Judo For BJJ With Satoshi Ishii
Satoshi Ishii is an Olympic Gold medal heavyweight, All-Japan Judo champion and has fought such luminaries as Mirko Cro Cop and Fedor Emelianenko in his ongoing MMA career and is also a BJJ black belt. Even though he is a heavyweight Satoshi notes that the reason Japan is so good at Judo (their national sport) is that they have a very heavy focus on game changing technical details. So who better to learn from than Satoshi Ishii?
In the video below Satoshi observes that when he trains with BJJ practitioners they sometimes push their hips back in order to stall the throwing game. If we want to employ the throwing game so we can gain a dominant transition to ne waza (ground work) then this is obviously something we want to combat. Luckily we have Olympic Gold medalist Satoshi Ishii to help us out with both a concept and a technique to use against someone who is stalling in this way.
We begin with our opponent taking double lapel grips and creating as much distance as they can with their feet and hips by pushing away from us, framing away with the arms, and pushing their head down. This blocks us getting the close body contact often needed in Judo to execute a successful throw, but it comes at a cost. The concept that Satoshi brings in to play here is kuzushi (breaking balance) and highlights that while our opponent is in this position it does act to stall the throwing game, but the price they pay is compromising their own balance.
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As our opponent is both leaning and pushing forward to stall the throw Satoshi almost threatens a snap down type entry here but with some crucial distinctions. His knees sink down into a form of traditional kiba-dachi (horse riding stance) so that he creates a wide and stable base that also allows him to maintain an upright back and strong posture. Using this stance allows Satoshi to bring downwards pressure onto his opponent, who is already unbalanced in their posture with their attempt to stall Satoshi’s throwing game. This downward pressure reduces Satoshi’s opponents mobility and is likely to cause his opponent to counter this force with upward movement of their own, at which point the second phase of Satoshi’s kuzushi comes into play.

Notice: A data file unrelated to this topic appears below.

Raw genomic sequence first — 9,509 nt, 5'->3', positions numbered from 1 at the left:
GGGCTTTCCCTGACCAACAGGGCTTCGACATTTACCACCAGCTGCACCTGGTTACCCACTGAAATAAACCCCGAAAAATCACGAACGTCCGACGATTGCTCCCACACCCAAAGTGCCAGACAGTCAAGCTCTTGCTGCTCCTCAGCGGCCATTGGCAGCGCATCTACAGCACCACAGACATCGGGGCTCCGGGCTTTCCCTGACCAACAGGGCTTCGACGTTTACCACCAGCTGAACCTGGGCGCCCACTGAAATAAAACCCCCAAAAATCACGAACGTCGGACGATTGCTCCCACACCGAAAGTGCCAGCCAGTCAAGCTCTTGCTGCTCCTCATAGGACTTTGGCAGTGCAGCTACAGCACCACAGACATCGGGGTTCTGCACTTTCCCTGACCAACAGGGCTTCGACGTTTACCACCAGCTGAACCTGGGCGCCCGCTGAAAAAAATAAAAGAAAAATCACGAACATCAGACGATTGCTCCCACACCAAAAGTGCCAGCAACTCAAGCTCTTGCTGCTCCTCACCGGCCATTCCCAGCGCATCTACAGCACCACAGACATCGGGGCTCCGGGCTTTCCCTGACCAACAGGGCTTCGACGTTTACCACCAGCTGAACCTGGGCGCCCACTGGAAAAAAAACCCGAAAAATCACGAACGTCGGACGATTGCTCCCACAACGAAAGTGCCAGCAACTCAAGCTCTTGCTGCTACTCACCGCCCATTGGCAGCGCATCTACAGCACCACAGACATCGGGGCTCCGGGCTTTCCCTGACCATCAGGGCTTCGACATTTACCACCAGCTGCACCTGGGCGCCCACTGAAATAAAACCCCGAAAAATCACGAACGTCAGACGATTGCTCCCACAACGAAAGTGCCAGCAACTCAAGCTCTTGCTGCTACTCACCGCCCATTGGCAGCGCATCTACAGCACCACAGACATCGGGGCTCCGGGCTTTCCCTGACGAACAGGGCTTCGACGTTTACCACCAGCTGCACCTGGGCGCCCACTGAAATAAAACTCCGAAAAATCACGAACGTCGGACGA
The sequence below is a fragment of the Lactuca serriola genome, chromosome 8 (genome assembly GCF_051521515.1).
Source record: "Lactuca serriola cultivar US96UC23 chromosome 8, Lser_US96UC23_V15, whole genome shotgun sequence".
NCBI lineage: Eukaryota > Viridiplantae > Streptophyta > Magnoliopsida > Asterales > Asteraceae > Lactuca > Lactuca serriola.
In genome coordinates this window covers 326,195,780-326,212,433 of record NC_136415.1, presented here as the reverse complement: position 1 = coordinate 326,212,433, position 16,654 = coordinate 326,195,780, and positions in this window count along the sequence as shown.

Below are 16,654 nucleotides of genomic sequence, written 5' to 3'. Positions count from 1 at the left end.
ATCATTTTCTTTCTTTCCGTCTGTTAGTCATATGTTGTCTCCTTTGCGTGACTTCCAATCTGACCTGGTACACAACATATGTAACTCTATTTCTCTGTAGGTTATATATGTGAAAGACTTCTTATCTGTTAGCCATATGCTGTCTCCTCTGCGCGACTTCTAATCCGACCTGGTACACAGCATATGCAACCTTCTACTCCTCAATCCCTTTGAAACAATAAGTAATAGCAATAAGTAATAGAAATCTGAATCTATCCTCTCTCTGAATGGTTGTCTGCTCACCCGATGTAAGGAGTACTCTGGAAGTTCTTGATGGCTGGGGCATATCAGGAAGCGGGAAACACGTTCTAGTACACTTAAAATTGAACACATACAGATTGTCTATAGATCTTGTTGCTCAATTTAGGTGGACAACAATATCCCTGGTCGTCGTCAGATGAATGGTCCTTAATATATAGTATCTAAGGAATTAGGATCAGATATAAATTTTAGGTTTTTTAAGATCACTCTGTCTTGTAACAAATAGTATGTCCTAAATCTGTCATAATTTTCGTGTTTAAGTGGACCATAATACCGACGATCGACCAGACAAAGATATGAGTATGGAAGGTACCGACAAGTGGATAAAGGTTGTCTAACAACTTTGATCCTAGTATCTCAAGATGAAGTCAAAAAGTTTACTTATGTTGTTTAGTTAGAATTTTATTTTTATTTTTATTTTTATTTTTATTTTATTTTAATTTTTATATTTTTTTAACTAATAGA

Simultaneously with the downwards pressure Satoshi instigates a driving footwork sequence that gives him foot penetration into his opponents center of gravity, moving his lead foot in between his opponents feet and following in quickly and smoothly with his back foot. As he is now closing the distance in body-to-body contact upper body grip work comes in to play to further break his opponents balance.
Using a sleeve and lapel grip Satoshi now employs a ‘steering wheel’ motion to bring one of his opponents arms down with the elbow control given by sleeve grip, and the other side is brought up by the control of the opposite arm and armpit given by the lapel grip. This circular push and pull movement is now turning Satoshi’s opponent in such a way that his weight is coming on one leg and he is increasingly unable to balance.
To finish this sequence Satoshi’s lead leg moves upwards to initiate Uchi Mata (translation: inner thigh throw). The lead leg is the fulcrum of the throw and the back foot hops closer and closer to his opponents foot to stop them regaining balance until the throw is completed. Satoshi shows that even if our opponent tries to hop away from our attack our kuzushi prevents them from moving far away enough and the throw will be successful.
So there we have it! We have gone from a situation in which our opponent is playing defensively and gripping on for dear life in an attempt to stuff our throw to our employing a throwing sequence that systematically breaks our opponents balance down and throws them in such a way that we’re set up for either Ippon or dominant ne waza (ground work).
If you want to see more game changing details like this from Japanese Judo legend Satoshi Ishii then see his full course here: